Jaylyn Babitch is a Masters student in the Stauffer Lab. She recently spent a week in central CA with our collaborators in the Alliance for Coastal Technologies as they tested multi-spectral fluorometers that can distinguish among different classes of phytoplankton, including groups that cause harmful algal blooms (HABs). Here she shares some of her experiences in the field.
With colleagues from Moss Landing Marine Lab, UC Santa Cruz, and University of Michigan, we did a one-day cruise throughout Monterey Bay aboard the R/V Martin, stopping at 7 stations to assess the performance of 5 new fluorometers under a variety of estuarine to marine conditions. This cruise was part of a technology validation exercised led by ACT to document performance of these new sensors against reference methods.
A lot of times, field work = tapping into your best MacGyver skills. This was our very high-tech (or rather ingenious) garbage can flow-through system, which allowed the fluorometers to all be exposed to the same water parcel, and therefore the same abiotic conditions and phytoplankton assemblages, at the same time during each station stop. These sorts of considerations are part of what makes the ACT team a top notch testing group!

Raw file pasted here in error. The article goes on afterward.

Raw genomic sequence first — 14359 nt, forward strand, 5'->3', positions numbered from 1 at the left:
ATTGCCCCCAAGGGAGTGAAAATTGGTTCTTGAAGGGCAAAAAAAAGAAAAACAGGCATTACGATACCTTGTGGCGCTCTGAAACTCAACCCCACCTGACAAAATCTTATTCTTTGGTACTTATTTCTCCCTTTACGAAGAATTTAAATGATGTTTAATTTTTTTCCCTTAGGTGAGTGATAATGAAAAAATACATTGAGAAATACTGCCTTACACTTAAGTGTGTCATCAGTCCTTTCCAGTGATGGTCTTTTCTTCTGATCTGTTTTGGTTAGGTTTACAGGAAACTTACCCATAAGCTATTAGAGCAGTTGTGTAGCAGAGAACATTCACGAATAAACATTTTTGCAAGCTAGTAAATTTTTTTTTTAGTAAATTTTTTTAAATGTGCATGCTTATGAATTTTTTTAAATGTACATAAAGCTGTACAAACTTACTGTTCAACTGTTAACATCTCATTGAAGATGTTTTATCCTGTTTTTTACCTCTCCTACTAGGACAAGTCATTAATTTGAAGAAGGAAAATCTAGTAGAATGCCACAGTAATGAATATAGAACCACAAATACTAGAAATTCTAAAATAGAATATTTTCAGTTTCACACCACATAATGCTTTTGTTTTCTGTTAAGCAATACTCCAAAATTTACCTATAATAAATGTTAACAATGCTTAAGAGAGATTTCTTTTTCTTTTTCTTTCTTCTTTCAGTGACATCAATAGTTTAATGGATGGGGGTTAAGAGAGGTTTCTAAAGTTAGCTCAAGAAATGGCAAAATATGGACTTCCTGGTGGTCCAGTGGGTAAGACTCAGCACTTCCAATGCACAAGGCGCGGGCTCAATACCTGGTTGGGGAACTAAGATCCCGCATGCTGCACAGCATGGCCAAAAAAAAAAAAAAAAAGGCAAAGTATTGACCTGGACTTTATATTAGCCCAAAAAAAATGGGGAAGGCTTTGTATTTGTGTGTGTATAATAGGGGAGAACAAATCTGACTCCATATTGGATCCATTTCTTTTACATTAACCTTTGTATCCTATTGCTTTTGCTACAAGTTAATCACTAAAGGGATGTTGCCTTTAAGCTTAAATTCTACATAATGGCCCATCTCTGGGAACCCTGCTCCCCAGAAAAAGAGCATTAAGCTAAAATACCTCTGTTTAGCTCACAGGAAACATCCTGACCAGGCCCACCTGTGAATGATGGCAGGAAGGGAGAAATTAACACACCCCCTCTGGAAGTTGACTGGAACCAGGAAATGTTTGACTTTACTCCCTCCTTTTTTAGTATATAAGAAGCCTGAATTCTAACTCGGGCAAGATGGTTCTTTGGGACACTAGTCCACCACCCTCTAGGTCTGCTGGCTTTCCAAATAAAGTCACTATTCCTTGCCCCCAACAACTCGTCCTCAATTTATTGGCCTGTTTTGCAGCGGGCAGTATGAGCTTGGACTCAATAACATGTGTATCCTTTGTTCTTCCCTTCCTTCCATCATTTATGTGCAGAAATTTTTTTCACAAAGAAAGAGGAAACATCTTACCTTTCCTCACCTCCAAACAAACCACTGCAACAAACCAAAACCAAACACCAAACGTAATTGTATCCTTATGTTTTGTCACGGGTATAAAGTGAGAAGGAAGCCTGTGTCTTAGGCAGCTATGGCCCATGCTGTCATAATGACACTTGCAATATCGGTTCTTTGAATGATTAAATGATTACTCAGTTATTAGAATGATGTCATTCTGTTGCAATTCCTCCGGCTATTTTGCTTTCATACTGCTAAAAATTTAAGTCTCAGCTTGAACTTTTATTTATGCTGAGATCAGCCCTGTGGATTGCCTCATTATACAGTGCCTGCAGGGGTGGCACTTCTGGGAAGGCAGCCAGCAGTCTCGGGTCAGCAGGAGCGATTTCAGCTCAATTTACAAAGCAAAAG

Additional field tests are being done throughout the rest of the summer in freshwater and estuarine conditions with very different phytoplankton assemblages. Stay tuned to the ACT website for more info on test results for each fluorometer and for more information on technologies for hunting HABs across aquatic environments.